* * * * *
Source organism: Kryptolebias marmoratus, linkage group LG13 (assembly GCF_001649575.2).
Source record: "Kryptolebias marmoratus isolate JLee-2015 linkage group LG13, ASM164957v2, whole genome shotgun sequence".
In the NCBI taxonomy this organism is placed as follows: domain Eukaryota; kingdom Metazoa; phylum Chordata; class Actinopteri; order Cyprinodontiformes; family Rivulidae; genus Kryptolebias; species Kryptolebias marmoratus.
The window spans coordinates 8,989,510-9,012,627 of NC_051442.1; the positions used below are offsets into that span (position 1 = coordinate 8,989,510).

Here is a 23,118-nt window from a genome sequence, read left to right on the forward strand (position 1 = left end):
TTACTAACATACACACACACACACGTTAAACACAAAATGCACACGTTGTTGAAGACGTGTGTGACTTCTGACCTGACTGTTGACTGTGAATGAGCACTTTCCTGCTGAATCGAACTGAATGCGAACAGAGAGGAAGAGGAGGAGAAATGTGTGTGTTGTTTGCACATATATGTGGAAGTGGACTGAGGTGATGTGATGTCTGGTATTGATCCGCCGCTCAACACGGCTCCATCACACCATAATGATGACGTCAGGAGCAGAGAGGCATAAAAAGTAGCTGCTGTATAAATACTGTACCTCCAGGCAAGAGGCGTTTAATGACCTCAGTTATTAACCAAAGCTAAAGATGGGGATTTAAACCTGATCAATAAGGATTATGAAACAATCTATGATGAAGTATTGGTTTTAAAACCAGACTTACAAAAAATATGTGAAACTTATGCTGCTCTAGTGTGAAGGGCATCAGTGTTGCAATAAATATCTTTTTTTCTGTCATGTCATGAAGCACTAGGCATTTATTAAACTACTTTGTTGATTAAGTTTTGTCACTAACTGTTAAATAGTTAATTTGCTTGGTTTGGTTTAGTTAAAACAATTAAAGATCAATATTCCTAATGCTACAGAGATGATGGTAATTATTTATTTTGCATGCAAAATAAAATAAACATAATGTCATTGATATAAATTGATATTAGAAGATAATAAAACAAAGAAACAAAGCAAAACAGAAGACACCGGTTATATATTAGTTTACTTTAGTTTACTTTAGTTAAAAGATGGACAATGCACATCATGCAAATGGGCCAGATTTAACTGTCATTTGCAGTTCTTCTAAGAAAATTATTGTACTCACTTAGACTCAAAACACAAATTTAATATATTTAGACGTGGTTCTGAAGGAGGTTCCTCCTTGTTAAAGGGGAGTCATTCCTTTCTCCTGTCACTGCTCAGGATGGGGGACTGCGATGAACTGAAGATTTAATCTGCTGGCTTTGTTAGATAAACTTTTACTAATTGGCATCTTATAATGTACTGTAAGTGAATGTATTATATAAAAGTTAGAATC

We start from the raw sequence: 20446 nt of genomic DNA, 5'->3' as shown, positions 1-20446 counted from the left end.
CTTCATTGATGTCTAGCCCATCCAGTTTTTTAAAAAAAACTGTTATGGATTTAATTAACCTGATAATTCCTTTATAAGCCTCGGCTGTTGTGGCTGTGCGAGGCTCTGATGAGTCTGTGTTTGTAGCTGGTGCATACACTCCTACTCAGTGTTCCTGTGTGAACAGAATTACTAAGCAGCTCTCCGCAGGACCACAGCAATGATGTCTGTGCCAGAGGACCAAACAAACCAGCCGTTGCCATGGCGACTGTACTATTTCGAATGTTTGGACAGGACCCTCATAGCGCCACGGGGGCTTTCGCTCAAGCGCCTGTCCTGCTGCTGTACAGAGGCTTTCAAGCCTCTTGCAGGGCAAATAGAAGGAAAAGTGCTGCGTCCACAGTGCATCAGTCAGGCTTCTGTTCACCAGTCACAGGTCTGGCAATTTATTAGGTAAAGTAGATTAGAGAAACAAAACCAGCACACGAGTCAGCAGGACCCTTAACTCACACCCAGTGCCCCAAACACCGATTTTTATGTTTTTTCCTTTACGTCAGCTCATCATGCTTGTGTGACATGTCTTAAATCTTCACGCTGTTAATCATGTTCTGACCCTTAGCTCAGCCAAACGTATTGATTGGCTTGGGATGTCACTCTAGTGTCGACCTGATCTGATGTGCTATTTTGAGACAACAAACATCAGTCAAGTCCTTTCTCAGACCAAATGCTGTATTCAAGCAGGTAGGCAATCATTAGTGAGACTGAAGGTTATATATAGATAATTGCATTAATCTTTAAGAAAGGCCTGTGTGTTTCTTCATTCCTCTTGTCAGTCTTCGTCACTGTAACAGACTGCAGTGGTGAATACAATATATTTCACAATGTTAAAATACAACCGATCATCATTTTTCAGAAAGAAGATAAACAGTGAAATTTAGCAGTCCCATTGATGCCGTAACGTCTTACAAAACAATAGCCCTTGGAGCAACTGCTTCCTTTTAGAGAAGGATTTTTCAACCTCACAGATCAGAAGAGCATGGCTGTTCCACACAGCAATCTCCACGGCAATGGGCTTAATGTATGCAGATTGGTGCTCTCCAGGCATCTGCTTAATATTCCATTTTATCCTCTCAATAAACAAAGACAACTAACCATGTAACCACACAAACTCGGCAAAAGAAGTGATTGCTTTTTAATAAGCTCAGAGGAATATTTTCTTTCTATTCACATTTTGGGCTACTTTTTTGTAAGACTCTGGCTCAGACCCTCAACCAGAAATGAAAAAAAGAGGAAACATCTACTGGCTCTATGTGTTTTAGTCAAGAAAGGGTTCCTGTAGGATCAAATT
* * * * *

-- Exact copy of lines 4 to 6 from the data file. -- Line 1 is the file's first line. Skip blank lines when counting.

The window spans coordinates 8,989,510-9,012,627 of NC_051442.1; the positions used below are offsets into that span (position 1 = coordinate 8,989,510).

Here is a 23,118-nt window from a genome sequence, read left to right on the forward strand (position 1 = left end):
TTACTAACATACACACACACACACGTTAAACACAAAATGCACACGTTGTTGAAGACGTGTGTGACTTCTGACCTGACTGTTGACTGTGAATGAGCACTTTCCTGCTGAATCGAACTGAATGCGAACAGAGAGGAAGAGGAGGAGAAATGTGTGTGTTGTTTGCACATATATGTGGAAGTGGACTGAGGTGATGTGATGTCTGGTATTGATCCGCCGCTCAACACGGCTCCATCACACCATAATGATGACGTCAGGAGCAGAGAGGCATAAAAAGTAGCTGCTGTATAAATACTGTACCTCCAGGCAAGAGGCGTTTAATGACCTCAGTTATTAACCAAAGCTAAAGATGGGGATTTAAACCTGATCAATAAGGATTATGAAACAATCTATGATGAAGTATTGGTTTTAAAACCAGACTTACAAAAAATATGTGAAACTTATGCTGCTCTAGTGTGAAGGGCATCAGTGTTGCAATAAATATCTTTTTTTCTGTCATGTCATGAAGCACTAGGCATTTATTAAACTACTTTGTTGATTAAGTTTTGTCACTAACTGTTAAATAGTTAATTTGCTTGGTTTGGTTTAGTTAAAACAATTAAAGATCAATATTCCTAATGCTACAGAGATGATGGTAATTATTTATTTTGCATGCAAAATAAAATAAACATAATGTCATTGATATAAATTGATATTAGAAGATAATAAAACAAAGAAACAAAGCAAAACAGAAGACACCGGTTATATATTAGTTTACTTTAGTTTACTTTAGTTAAAAGATGGACAATGCACATCATGCAAATGGGCCAGATTTAACTGTCATTTGCAGTTCTTCTAAGAAAATTATTGTACTCACTTAGACTCAAAACACAAATTTAATATATTTAGACGTGGTTCTGAAGGAGGTTCCTCCTTGTTAAAGGGGAGTCATTCCTTTCTCCTGTCACTGCTCAGGATGGGGGACTGCGATGAACTGAAGATTTAATCTGCTGGCTTTGTTAGATAAACTTTTACTAATTGGCATCTTATAATGTACTGTAAGTGAATGTATTATATAAAAGTTAGAATC